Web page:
Spruce Production Division

Exhibit: Clark Kinsey and the Documentation of the Pacific Northwest Logging Industry

Spruce Division soldiers and Model T Ford

Spruce Division soldiers and Model T Ford, ca. 1918. Special Collections, UW Libraries, C. Kinsey 4577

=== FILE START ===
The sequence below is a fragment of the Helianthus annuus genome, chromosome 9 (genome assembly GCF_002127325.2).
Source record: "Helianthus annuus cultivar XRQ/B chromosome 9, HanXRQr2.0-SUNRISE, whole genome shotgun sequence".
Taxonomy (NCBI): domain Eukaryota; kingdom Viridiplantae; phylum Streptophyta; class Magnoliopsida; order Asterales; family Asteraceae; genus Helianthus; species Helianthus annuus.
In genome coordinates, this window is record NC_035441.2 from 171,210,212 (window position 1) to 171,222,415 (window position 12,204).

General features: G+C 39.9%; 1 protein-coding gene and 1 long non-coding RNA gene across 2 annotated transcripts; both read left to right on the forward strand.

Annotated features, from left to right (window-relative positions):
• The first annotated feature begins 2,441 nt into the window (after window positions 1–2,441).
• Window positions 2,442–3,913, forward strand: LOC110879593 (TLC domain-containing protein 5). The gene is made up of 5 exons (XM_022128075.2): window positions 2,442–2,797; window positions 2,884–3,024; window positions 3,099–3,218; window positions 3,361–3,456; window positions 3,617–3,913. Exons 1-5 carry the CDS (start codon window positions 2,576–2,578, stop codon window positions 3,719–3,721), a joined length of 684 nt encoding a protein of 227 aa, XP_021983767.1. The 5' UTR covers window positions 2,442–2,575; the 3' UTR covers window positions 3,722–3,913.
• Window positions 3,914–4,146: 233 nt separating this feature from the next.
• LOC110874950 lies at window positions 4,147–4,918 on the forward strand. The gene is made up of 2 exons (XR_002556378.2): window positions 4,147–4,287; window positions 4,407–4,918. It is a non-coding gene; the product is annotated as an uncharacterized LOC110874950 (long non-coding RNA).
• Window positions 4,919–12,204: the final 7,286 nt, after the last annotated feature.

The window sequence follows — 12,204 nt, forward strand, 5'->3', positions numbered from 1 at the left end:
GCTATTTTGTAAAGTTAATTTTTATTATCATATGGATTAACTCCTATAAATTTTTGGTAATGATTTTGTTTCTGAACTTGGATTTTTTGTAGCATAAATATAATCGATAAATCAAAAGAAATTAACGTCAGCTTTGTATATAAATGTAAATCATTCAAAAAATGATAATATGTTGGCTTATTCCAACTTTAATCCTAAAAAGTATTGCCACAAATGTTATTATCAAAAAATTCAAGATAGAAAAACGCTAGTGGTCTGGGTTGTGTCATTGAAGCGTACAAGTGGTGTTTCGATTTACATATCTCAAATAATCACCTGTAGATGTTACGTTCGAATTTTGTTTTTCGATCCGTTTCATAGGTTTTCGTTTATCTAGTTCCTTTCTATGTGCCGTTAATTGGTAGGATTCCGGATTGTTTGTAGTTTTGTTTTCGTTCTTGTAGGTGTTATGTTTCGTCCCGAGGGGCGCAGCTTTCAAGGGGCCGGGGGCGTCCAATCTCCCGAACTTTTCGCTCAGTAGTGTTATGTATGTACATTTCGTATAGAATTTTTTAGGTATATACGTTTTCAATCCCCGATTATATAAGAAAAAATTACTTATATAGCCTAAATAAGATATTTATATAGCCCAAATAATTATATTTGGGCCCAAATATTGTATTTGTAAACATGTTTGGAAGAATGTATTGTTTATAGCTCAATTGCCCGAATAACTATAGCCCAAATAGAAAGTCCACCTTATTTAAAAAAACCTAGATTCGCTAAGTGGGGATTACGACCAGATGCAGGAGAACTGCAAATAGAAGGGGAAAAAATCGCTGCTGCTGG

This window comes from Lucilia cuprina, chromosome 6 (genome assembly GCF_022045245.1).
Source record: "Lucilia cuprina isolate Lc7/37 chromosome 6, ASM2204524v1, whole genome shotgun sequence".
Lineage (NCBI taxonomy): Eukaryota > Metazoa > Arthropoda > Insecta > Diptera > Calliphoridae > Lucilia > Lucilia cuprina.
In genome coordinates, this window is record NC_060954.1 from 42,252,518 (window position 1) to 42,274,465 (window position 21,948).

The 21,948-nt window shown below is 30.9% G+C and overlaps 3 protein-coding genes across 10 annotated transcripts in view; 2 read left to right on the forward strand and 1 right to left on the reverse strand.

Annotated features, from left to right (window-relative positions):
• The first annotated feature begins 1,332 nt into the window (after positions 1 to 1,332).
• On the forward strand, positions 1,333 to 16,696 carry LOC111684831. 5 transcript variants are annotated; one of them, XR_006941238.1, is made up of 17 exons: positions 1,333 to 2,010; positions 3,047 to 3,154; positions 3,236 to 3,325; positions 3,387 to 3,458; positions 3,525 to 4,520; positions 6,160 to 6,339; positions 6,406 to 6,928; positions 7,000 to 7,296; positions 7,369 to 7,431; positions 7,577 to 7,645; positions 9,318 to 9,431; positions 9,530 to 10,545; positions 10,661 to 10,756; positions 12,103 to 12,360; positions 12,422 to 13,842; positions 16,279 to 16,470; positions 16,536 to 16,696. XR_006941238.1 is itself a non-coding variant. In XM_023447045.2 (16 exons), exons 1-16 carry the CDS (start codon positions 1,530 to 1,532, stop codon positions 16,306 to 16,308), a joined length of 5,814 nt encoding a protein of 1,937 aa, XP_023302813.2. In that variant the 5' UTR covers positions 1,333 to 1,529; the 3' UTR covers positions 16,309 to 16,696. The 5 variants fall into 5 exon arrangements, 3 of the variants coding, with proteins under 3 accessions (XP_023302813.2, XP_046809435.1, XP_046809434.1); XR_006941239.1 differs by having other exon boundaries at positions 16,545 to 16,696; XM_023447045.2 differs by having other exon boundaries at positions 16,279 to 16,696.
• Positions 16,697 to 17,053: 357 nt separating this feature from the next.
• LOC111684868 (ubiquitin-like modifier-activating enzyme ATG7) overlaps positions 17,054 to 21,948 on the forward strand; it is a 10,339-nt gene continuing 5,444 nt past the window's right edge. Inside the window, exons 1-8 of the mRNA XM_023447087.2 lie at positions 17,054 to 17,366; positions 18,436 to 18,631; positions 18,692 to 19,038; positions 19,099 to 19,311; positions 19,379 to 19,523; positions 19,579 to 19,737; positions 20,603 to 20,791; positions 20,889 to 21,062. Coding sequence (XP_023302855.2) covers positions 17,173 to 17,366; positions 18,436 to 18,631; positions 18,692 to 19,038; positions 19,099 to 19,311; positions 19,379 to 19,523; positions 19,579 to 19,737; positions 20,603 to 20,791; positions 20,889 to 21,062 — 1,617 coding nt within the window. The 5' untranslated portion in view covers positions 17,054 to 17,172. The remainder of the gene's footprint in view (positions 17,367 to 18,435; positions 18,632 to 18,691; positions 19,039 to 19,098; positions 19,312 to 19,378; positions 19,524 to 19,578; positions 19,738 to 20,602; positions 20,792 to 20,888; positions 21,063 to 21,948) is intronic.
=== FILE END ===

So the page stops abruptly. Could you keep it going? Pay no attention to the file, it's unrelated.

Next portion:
The Industrial Workers of the World (I.W.W. or Wobblies) were one of several pro-union groups that sprang up in the logging camps just prior to World War I. In July of 1917, a three-month strike slowed production, and when the pro-union workers returned to work in September, they continued a work slow-down that caused a shortage of spruce for airplane production. The government decided to intervene and sent Colonel Brice P. Disque to try to resolve the situation. Disque proposed a kind of government-sponsored company union, to be known as the Loyal Legion of Loggers and Lumbermen (LLLL), or simply the 4Ls. All parties pledged to “support this country against enemies, both foreign and domestic.” In Disque’s mind, the domestic enemy was the I.W.W. The new group met with disapproval from both sides of the labor-management spectrum, but within six months the persuasive abilities of Colonel Disque and new converts among both labor and management led to almost all the owners and over 100,000 woods workers joining the Legion. Still there were not enough workers in the woods, and with the United States entering World War I, more spruce was needed for airplane production. So Colonel Disque organized the Spruce Production Division in November of 1917. The division was transferred to the Bureau of Aircraft Production (BAP) in May 1918. This military division was part of the Army Signal Corps, and its soldiers were assigned to cutting spruce and bringing the logs to the mills. In theory, the soldiers would be experienced loggers; in practice, many had no experience in the woods or any other type of hard, physical labor. However, they worked hard and spruce production increased to adequate levels. The Spruce Production Division was demobilized on August 31, 1919. The 4Ls died out in the Great Depression and the New Deal era of President Roosevelt.